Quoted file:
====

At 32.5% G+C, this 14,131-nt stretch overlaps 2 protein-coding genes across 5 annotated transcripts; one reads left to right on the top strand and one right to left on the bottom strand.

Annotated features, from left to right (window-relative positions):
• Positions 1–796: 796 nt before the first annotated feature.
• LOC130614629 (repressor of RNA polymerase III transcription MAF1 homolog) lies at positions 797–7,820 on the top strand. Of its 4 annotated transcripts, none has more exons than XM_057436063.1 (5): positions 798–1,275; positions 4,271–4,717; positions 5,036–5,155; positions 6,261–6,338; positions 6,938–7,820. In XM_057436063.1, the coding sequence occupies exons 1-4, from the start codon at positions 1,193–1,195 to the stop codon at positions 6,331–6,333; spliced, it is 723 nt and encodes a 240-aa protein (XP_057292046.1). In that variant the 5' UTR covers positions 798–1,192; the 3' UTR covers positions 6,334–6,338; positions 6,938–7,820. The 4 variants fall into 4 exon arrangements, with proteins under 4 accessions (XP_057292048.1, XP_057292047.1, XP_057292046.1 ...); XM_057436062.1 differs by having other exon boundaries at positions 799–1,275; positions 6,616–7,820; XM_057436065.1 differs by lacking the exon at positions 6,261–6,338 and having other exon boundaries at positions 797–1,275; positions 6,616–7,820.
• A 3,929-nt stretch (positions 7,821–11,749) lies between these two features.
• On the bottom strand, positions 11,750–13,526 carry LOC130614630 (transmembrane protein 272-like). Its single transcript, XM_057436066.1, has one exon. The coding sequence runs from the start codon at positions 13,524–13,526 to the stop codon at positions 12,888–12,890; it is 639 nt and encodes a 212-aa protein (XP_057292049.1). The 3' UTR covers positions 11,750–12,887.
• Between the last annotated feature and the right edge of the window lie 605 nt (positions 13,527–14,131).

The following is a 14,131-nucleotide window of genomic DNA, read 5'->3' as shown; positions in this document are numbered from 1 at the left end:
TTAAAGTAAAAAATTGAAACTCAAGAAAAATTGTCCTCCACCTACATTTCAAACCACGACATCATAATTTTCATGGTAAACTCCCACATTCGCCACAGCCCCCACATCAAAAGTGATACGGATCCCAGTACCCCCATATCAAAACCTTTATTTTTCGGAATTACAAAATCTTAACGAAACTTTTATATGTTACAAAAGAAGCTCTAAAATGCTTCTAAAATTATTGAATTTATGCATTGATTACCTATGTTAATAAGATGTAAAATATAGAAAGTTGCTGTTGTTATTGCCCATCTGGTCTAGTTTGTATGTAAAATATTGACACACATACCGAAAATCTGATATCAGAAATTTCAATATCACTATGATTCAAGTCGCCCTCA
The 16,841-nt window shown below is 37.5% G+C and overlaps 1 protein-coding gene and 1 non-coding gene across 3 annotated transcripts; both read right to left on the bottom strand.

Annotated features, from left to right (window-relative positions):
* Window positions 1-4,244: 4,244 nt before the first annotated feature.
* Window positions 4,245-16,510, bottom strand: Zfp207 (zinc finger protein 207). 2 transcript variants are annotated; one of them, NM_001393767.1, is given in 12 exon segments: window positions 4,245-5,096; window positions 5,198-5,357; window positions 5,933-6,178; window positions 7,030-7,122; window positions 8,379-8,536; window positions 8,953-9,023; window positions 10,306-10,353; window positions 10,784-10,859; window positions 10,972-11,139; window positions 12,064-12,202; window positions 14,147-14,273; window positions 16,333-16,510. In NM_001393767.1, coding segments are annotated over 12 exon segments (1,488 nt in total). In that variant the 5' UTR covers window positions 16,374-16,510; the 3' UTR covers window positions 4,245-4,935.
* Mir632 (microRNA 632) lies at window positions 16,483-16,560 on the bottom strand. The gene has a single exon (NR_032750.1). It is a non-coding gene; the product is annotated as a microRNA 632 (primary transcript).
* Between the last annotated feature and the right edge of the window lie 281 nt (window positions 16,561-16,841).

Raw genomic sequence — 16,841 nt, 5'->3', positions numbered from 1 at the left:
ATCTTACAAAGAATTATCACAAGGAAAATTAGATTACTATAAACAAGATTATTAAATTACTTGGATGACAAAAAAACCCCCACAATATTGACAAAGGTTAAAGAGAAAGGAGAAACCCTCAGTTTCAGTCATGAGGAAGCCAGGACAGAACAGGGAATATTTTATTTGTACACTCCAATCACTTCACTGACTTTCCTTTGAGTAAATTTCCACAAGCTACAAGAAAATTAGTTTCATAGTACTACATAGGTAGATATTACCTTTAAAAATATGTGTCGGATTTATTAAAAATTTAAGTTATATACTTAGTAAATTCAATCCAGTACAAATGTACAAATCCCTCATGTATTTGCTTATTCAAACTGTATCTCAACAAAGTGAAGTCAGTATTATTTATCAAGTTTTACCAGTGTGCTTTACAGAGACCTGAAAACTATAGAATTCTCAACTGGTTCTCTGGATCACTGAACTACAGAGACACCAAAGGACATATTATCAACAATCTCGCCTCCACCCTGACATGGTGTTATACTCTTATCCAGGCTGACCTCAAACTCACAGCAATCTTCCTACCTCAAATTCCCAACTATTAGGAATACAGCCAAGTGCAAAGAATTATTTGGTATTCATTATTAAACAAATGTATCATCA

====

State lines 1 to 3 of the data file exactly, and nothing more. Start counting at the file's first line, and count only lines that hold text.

At 32.5% G+C, this 14,131-nt stretch overlaps 2 protein-coding genes across 5 annotated transcripts; one reads left to right on the top strand and one right to left on the bottom strand.

Annotated features, from left to right (window-relative positions):
• Positions 1–796: 796 nt before the first annotated feature.